[Ibogaine] January/Spain: Global Forum of Producers of Crops Declared to be Illicit (FMPCDI)
tribble at hanfplantage.de
Tue Jan 27 10:55:46 EST 2009
*/ "For an alternative and decent solution for the peasant"/*
*CERAI organizes the First Global Forum of Producers of Crops Declared
to be Illicit *
*/_ "January 29th, 30th and 31st, Barcelona"_/*
*CERAI Headquarters, January 14th, 2009.- *Why peasants from certain
regions of the world cultivate plants that international conventions
have declared to be illicit? That is the essential question to which the
First Global Forum of Producers of Crops Declared to be Illicit (FMPCDI)
will try to give an answer.
January the 29th, 30th and 31st, 2009, Barcelona will be the venue for
the FMPCDI. CERAI is the main organizer of this international meeting.
The FMPCDI tries to be a space of dialogue in which participants can
exchange their experience, raise problems, reflect on their situations
and organize future collaboration processes to protect human rights of
affected communities and to give models of sustainable development.
The Forum will be attended by: More than 50 leaders of producers from
agricultural and social organizations from Asia, Latin America and
Africa, more tan 20 international experts, NGO's, Government
institutions, producers from different continents.
* Which are the objectives?*
* Inform about political and socioeconomic problems that spur the
communities on the production of crops declared to be illicit,
announcing them to the public opinion.
* Deal with the future of affected populations: equitable and
sustainable development of economies, rural territories, natural
resources, agricultural reform, alternative development,
development of licit uses of these crops (cultural, medicinal and
* Generate proposals for different policies to be submitted to the
appropriate official entities.
* Organize associations and networks that are able to be negotiators
between regional, national and international authorities and
entities, and also actors of their own development.
*UNGASS: United Nations General Assembly Special Session on Countering
World Drug Problem*
The conclusions of the Forum will be submitted to the United Nations
General Assembly Special Session --UNGASS- on Countering World Drug
Problem, to be held in Vienna in March 2009, in which international
strategies against this kind of crops will be decided.
*The situation of peasants that are producers of crops declared to be
The concern of the international community about the spreading of
traffic and illicit drug consume is growing. Behind all these problems
there are peasant communities from Asia, Latin America and Africa that
cultivate these plants. Millions of people live or survive from
producing them, being them those who smallest incomes receive from all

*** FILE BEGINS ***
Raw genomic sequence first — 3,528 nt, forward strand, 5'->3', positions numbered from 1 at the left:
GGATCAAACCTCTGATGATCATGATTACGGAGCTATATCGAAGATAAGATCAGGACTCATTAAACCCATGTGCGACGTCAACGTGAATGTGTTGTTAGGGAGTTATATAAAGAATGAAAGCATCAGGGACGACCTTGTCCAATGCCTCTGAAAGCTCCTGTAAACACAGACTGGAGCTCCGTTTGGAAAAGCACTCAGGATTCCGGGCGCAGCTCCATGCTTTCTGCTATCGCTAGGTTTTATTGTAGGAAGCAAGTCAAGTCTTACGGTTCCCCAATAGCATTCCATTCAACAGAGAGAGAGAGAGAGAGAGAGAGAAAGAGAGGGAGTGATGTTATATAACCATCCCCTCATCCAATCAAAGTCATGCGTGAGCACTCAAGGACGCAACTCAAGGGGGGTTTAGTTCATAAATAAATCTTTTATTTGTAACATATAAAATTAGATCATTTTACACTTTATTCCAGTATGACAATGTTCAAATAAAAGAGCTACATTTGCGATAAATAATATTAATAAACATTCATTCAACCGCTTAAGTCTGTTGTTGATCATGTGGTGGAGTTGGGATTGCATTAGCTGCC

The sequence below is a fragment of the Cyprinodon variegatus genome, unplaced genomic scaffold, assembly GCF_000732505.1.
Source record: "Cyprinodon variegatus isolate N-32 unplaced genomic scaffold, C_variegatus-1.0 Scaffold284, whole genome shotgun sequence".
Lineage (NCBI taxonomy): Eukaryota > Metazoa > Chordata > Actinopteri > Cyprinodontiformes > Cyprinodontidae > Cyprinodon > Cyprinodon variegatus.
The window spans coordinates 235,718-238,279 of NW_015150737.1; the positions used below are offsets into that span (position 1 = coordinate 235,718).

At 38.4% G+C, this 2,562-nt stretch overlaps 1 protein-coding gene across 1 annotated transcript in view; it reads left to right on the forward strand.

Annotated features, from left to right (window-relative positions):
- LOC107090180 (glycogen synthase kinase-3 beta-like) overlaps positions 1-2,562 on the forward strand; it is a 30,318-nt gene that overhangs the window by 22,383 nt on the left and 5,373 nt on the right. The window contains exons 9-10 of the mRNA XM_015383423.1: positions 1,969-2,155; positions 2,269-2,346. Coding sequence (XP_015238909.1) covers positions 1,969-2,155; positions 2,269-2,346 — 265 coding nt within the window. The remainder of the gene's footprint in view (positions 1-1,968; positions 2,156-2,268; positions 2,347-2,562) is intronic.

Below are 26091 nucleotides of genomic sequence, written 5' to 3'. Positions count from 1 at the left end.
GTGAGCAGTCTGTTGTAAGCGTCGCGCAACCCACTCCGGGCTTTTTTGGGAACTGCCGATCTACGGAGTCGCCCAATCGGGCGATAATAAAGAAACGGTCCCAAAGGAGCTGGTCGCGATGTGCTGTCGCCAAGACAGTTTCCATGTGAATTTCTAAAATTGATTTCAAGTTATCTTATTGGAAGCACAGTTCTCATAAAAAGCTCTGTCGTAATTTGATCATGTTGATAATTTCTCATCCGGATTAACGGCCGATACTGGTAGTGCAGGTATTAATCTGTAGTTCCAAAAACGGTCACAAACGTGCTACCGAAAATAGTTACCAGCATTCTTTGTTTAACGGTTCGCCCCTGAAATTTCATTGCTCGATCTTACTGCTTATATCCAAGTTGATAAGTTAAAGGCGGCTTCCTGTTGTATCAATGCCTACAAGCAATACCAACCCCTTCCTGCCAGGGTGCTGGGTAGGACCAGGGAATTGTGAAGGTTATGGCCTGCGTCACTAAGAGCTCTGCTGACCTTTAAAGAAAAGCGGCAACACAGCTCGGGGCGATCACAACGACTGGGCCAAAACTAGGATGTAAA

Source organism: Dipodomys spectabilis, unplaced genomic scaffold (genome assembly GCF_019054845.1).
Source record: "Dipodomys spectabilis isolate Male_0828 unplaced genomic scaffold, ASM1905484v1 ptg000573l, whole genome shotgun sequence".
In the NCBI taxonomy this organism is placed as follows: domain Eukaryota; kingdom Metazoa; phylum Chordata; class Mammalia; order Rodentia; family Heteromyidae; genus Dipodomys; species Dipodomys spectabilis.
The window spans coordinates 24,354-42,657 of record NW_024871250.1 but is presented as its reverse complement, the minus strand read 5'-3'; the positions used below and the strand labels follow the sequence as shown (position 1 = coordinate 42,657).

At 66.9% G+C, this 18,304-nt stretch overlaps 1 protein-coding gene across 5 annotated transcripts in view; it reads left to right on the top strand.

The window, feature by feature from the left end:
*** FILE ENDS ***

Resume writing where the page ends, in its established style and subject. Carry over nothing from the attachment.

the international narcotic traffic chain.
"Criminalized peasants", poor and helpless, unprotected actors, their
voice is not listened by Governments of their counties, nor by
international organizations who prepare strategies that "theoretically"
benefit them. They just don't count for the international community.
In the year 2005, according to UN reports, opium illicit plantations
reached 150.000 hectares only in Asia. Coca leaf spread through 160.000
hectares in Peru, Bolivia and Colombia. And cannabis, only in Morocco,
according to data from the United Nations Office on Drugs and Crime
(UNODC), took up in 2003 a surface of 134.000 hectares. Having reached
the 21st Century, and after one hundred years of Conventions that
illegalized these plants and their producers, applying repressive
policies that in many cases threat human rights (forced eradications
without alternative, fumigations, arbitrary arrests and detentions,
etc.), the problem not only does not have decreased, but has grown to
In view of this fact, different organizations and personalities, we have
decided to announce a Global Forum to raise the problematic issues of
those who have no choice but to produce those plants that have been
declared to be illicit to survive.
*Who are we?*
CERAI, Spanish acronym for the Centre of Rural Studies and International
Agriculture, is a Non-Governmental Development Organization, secular,
progressive and independent. We appeared in 1994 in Valencia, intending
to create an organization dealing with the Spanish and European rural
and agricultural sector, connections with international trade, the
problem of underdevelopment, environment, organic farming and its
future, sustainable development, rural exodus, etc. We are, as it was
stated at the General Assembly of Partners, an "organization that is
part and intends to be point of reference for the social movement that
looks for the transformation of rural and agricultural world from the
perspective of sustainable development, solidarity, respect to human
rights and participative democracy".
*The Forum will take place in:*
C/Riu Anoia, 42-54
08820 El Prat de Llobregat
*COLLABORATORS:*Association des Populations de Montagne du Monde
(APMM), el Transnational Institute (TNI) y el Washington Office on
Latin America (WOLA)
*FUNDS:*German Cooperation Agency (GTZ), Fundation pour le progrès de
l'Homme (FPH), Open Society Institut (OSI) and Barcelona Solidària
*FOR MORE INFORMATION:*
Communication Management of FMPCDI-CERAI
Phone: 96 352 18 78
e-mail:*comunicacion at cerai.es* <mailto:comunicacion at cerai.es>
Person in charge: Sara Muñoz
Secretariat of the FMPCDI-CERAI
Phone: 678 131 850
e-mail: *fmpcdi.secretaria at cerai.es* <mailto:fmpcdi.secretaria at cerai.es>
Persons in charge: Julia Volpe, Anabel Carreras y Javier González Skaric
*The International Promotion Committee of the Forum was founded in the
city of Valencia, Spain, at the end of March 2007.*
Heroin, cocaine and cannabis, the most widely known illegal drugs
causing concern to the international community, are all produced from
plants: the opium poppy for heroin, the coca bush for cocaine and
cannabis for marihuana or hashish. Peasant communities in Asia, Africa
and Latin America are the main producers of these crops, which occupy
considerable areas of land. According to the latest figures published by
the UN, in 2005 the illicit cultivation of opium poppy covered more than
150,000 hectares, mainly in Asia, an estimated 100,000 of which were in
Afghanistan. The coca leaf extended over an estimated 160,000 hectares